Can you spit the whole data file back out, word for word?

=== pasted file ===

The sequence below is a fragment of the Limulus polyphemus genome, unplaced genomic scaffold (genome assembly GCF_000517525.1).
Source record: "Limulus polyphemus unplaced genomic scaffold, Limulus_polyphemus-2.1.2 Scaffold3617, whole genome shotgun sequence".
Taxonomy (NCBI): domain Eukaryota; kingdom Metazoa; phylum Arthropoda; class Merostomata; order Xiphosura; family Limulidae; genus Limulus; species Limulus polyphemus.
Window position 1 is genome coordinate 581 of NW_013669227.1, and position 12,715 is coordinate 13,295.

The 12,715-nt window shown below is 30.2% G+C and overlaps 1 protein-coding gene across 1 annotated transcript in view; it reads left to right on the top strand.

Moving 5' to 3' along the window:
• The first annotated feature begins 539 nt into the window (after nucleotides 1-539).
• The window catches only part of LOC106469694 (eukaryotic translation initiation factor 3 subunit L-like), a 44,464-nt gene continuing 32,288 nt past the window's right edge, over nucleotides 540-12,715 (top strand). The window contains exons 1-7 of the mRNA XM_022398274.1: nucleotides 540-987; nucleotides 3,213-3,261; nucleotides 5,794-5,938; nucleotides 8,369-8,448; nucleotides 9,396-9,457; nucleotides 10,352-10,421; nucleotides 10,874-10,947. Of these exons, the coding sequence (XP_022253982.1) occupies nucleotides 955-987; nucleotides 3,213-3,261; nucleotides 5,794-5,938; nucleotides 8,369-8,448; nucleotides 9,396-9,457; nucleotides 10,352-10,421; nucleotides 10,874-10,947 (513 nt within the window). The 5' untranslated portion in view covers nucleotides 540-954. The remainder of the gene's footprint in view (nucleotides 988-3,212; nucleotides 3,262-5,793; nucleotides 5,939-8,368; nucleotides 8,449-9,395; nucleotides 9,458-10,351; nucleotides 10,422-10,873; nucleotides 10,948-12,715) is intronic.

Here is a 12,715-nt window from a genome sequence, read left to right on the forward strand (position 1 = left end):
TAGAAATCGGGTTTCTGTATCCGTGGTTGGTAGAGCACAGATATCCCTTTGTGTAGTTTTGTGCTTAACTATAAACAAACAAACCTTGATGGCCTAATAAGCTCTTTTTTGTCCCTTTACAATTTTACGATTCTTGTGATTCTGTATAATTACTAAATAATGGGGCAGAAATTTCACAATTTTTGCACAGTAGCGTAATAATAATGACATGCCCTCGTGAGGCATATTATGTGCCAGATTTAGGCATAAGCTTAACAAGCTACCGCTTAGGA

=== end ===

The sequence below is a fragment of the Limulus polyphemus genome, unplaced genomic scaffold (genome assembly GCF_000517525.1).
Source record: "Limulus polyphemus unplaced genomic scaffold, Limulus_polyphemus-2.1.2 Scaffold3617, whole genome shotgun sequence".
Taxonomy (NCBI): domain Eukaryota; kingdom Metazoa; phylum Arthropoda; class Merostomata; order Xiphosura; family Limulidae; genus Limulus; species Limulus polyphemus.
Window position 1 is genome coordinate 581 of NW_013669227.1, and position 12,715 is coordinate 13,295.

The 12,715-nt window shown below is 30.2% G+C and overlaps 1 protein-coding gene across 1 annotated transcript in view; it reads left to right on the top strand.

Moving 5' to 3' along the window:
• The first annotated feature begins 539 nt into the window (after nucleotides 1-539).
• The window catches only part of LOC106469694 (eukaryotic translation initiation factor 3 subunit L-like), a 44,464-nt gene continuing 32,288 nt past the window's right edge, over nucleotides 540-12,715 (top strand). The window contains exons 1-7 of the mRNA XM_022398274.1: nucleotides 540-987; nucleotides 3,213-3,261; nucleotides 5,794-5,938; nucleotides 8,369-8,448; nucleotides 9,396-9,457; nucleotides 10,352-10,421; nucleotides 10,874-10,947. Of these exons, the coding sequence (XP_022253982.1) occupies nucleotides 955-987; nucleotides 3,213-3,261; nucleotides 5,794-5,938; nucleotides 8,369-8,448; nucleotides 9,396-9,457; nucleotides 10,352-10,421; nucleotides 10,874-10,947 (513 nt within the window). The 5' untranslated portion in view covers nucleotides 540-954. The remainder of the gene's footprint in view (nucleotides 988-3,212; nucleotides 3,262-5,793; nucleotides 5,939-8,368; nucleotides 8,449-9,395; nucleotides 9,458-10,351; nucleotides 10,422-10,873; nucleotides 10,948-12,715) is intronic.

Here is a 12,715-nt window from a genome sequence, read left to right on the forward strand (position 1 = left end):
TAGAAATCGGGTTTCTGTATCCGTGGTTGGTAGAGCACAGATATCCCTTTGTGTAGTTTTGTGCTTAACTATAAACAAACAAACCTTGATGGCCTAATAAGCTCTTTTTTGTCCCTTTACAATTTTACGATTCTTGTGATTCTGTATAATTACTAAATAATGGGGCAGAAATTTCACAATTTTTGCACAGTAGCGTAATAATAATGACATGCCCTCGTGAGGCATATTATGTGCCAGATTTAGGCATAAGCTTAACAAGCTACCGCTTAGGA